Revelation 19:12. The Crowned Christ.—This was a symbolic revelation of the extent and variety of the kingdoms over which Christ rules.

I. In times of deep religious earnestness the very intensity of men’s desire to serve Christ perfectly often makes them forget the actual service to which He has appointed them.—The first impulse of some persons, when they begin to be in real earnest about serving Christ, is to look at a great part of their life as alienated from His service. Remember that on the head of Christ are many crowns, that all occupations of human life are His, and that every one who desires to serve Him can give Him, not fragments, but the whole of life, from first to last. You need not give up trade, if it is an honest one, to serve Christ. Serve Him in the trade itself, and remember that in trade, as in everything besides, He is King.

II. And He is the King of the province of public life, too, and in politics, whether imperial or local, Christian men should still be serving and honouring Him.—Christ is the King of our political life, and in that, as in every other province of our activity, we have to serve and honour Him.

III. Christ is King of the spiritual life of man.—Much of the weakness and sorrow of Christian people arise from forgetting this: we have to give Him reverence as well as trust, fear as well as love. We have to recognise His authority. The awe and devout fear with which we bow down before God are His, for He is God manifest in the flesh.—R. W. Dale, D.D.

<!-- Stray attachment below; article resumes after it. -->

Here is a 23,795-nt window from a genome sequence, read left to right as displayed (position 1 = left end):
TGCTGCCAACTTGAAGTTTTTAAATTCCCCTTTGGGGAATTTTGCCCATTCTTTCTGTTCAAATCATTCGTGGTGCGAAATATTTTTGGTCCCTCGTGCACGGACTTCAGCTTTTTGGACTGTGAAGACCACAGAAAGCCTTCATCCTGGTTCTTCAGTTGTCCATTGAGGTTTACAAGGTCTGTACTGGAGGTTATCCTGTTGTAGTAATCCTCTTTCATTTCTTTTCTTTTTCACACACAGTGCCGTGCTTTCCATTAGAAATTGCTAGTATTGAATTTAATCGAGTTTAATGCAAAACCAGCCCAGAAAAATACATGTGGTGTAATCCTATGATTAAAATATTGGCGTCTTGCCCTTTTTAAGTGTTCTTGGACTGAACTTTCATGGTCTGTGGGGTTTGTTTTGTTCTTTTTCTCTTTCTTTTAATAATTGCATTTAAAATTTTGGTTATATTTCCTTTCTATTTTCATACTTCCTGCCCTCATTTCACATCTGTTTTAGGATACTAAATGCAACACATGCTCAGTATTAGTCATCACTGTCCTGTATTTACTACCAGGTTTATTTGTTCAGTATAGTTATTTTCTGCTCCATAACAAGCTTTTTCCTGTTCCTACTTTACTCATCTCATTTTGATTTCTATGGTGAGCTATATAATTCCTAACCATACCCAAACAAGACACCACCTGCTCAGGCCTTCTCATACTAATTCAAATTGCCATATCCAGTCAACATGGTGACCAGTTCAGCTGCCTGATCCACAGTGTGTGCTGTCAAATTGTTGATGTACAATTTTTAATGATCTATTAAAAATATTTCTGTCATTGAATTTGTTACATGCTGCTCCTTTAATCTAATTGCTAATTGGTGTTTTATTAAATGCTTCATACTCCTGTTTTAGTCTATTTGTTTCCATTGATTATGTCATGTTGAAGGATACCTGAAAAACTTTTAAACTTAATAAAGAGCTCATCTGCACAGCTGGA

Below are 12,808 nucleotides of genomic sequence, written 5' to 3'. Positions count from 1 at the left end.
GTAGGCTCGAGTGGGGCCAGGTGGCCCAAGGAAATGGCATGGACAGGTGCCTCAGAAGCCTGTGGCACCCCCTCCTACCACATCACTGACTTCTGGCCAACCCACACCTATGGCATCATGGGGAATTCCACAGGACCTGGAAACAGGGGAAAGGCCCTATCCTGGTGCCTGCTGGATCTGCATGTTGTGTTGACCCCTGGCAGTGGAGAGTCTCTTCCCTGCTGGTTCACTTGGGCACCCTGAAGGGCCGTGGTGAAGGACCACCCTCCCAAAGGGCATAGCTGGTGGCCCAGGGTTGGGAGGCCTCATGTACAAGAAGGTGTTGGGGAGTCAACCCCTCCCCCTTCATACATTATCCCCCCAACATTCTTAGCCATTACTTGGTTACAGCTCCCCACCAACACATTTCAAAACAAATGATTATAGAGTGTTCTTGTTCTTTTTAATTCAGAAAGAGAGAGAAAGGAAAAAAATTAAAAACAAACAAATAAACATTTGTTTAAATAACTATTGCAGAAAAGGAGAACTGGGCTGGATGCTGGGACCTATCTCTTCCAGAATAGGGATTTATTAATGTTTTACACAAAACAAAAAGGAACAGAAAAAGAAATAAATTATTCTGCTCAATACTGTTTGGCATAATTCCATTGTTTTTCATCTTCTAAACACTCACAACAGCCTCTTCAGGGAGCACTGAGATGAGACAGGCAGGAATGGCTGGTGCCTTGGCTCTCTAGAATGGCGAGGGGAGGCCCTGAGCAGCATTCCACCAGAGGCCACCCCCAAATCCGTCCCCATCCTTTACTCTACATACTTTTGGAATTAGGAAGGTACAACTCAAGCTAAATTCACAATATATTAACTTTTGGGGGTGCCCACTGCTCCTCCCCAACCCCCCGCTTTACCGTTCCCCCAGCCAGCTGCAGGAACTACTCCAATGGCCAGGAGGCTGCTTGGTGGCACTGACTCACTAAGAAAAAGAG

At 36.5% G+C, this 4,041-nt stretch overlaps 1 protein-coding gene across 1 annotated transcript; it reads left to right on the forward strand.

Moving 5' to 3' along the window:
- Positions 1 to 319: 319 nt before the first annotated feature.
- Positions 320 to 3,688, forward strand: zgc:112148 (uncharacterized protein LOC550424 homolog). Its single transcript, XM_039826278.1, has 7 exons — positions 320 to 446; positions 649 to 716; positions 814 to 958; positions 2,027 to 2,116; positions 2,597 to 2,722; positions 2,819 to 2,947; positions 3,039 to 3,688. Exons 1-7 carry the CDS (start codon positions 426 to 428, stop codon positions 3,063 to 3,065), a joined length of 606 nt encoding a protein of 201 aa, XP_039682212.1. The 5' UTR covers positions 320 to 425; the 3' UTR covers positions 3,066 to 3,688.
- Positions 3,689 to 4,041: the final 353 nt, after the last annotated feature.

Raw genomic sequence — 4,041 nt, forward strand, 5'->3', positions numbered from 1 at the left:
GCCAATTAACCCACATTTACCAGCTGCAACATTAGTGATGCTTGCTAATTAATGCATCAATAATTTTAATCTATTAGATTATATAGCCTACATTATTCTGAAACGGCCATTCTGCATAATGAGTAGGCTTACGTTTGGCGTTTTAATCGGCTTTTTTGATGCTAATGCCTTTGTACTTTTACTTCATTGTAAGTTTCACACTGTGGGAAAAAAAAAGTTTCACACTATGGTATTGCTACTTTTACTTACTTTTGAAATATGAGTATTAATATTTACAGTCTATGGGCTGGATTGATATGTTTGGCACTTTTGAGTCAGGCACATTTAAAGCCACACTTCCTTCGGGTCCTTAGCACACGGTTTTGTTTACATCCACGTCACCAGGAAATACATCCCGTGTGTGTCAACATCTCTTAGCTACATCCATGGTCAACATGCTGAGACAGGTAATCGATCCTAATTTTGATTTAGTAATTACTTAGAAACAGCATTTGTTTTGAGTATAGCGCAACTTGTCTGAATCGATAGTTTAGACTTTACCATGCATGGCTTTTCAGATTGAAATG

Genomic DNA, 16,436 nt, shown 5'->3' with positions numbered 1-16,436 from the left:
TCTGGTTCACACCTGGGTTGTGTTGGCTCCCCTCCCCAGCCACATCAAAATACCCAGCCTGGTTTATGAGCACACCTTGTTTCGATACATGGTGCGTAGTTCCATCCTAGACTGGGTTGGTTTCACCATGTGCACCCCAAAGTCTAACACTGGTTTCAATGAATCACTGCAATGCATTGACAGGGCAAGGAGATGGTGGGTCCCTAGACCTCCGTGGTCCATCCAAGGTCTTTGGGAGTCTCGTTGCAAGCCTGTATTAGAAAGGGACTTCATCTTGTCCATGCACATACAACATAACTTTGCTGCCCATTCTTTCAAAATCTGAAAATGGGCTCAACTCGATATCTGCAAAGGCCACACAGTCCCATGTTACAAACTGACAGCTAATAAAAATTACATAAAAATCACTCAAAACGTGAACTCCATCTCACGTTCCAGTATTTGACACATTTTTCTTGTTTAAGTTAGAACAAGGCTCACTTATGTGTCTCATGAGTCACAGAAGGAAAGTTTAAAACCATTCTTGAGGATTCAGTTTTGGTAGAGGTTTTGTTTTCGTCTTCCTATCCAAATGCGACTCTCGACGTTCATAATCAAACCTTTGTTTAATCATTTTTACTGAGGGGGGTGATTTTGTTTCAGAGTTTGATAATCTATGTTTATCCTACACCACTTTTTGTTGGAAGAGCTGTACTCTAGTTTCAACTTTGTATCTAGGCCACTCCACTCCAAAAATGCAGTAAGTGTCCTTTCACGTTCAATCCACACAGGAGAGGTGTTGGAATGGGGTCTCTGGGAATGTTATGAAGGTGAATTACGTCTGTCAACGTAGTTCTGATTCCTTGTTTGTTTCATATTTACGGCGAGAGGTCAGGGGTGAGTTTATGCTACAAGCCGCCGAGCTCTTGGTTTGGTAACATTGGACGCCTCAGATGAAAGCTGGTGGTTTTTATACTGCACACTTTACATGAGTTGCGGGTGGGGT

Many Crowns.—We have all heard of uncrowned kings; but the term is a misnomer. St. John’s surpasses all thoughts of one crown for earth’s victor-kings.

I. On His Head is the crown of the conquest of sin.—This is THE victory. “All have sinned.” Jesus is the “Lamb of God.” “Unto Him Who loved us,” etc.

II. The crown of the conquest of sorrow.—He revealed the Fatherhood of God. Holy compensation, the Father’s house. “Let not your heart be troubled.”

III. The crown of the conquest of suffering.

IV. The crown of the conquest of Satan.—No light conquest. In the wilderness and on the Cross. The humblest Christian warrior may now meet the assaults of the Evil One.

V. The crown of the conquest of death.—In heaven the redeemed feel and know death to be a conquered power.—G. M. Statham.

Bibliographical Information
Exell, Joseph S. "Commentary on Revelation 19". Preacher's Complete Homiletical Commentary. Funk & Wagnalls Company, 1892.